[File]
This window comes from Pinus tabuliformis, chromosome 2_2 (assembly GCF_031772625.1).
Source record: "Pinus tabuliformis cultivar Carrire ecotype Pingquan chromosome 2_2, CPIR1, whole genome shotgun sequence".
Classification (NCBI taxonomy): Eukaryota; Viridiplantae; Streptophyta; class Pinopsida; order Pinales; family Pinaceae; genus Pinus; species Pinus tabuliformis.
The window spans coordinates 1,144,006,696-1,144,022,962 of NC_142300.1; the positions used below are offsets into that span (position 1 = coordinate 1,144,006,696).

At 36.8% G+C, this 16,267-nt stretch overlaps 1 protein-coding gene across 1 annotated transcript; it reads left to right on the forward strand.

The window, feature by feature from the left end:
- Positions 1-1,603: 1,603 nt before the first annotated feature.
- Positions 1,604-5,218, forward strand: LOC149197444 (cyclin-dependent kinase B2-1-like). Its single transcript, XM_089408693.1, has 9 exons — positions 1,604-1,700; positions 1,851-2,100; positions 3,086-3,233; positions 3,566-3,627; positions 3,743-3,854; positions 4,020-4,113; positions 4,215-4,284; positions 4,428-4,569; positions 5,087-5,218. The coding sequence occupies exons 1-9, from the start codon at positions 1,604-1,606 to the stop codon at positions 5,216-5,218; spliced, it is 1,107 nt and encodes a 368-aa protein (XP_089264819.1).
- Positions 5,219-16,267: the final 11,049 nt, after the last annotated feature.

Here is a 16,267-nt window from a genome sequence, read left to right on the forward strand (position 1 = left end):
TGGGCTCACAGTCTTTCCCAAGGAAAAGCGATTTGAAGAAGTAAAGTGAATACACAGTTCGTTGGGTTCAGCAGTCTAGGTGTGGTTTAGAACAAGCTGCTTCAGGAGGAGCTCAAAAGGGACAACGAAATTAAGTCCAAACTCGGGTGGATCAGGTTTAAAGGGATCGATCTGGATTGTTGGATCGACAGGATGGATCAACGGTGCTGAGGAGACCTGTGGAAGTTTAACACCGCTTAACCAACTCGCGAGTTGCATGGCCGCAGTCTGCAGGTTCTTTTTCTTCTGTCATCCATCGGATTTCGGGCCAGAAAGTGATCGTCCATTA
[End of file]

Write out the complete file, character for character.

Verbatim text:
This window comes from Pinus tabuliformis, chromosome 2_2 (assembly GCF_031772625.1).
Source record: "Pinus tabuliformis cultivar Carrire ecotype Pingquan chromosome 2_2, CPIR1, whole genome shotgun sequence".
Classification (NCBI taxonomy): Eukaryota; Viridiplantae; Streptophyta; class Pinopsida; order Pinales; family Pinaceae; genus Pinus; species Pinus tabuliformis.
The window spans coordinates 1,144,006,696-1,144,022,962 of NC_142300.1; the positions used below are offsets into that span (position 1 = coordinate 1,144,006,696).

At 36.8% G+C, this 16,267-nt stretch overlaps 1 protein-coding gene across 1 annotated transcript; it reads left to right on the forward strand.

The window, feature by feature from the left end:
- Positions 1-1,603: 1,603 nt before the first annotated feature.
- Positions 1,604-5,218, forward strand: LOC149197444 (cyclin-dependent kinase B2-1-like). Its single transcript, XM_089408693.1, has 9 exons — positions 1,604-1,700; positions 1,851-2,100; positions 3,086-3,233; positions 3,566-3,627; positions 3,743-3,854; positions 4,020-4,113; positions 4,215-4,284; positions 4,428-4,569; positions 5,087-5,218. The coding sequence occupies exons 1-9, from the start codon at positions 1,604-1,606 to the stop codon at positions 5,216-5,218; spliced, it is 1,107 nt and encodes a 368-aa protein (XP_089264819.1).
- Positions 5,219-16,267: the final 11,049 nt, after the last annotated feature.

Here is a 16,267-nt window from a genome sequence, read left to right on the forward strand (position 1 = left end):
TGGGCTCACAGTCTTTCCCAAGGAAAAGCGATTTGAAGAAGTAAAGTGAATACACAGTTCGTTGGGTTCAGCAGTCTAGGTGTGGTTTAGAACAAGCTGCTTCAGGAGGAGCTCAAAAGGGACAACGAAATTAAGTCCAAACTCGGGTGGATCAGGTTTAAAGGGATCGATCTGGATTGTTGGATCGACAGGATGGATCAACGGTGCTGAGGAGACCTGTGGAAGTTTAACACCGCTTAACCAACTCGCGAGTTGCATGGCCGCAGTCTGCAGGTTCTTTTTCTTCTGTCATCCATCGGATTTCGGGCCAGAAAGTGATCGTCCATTA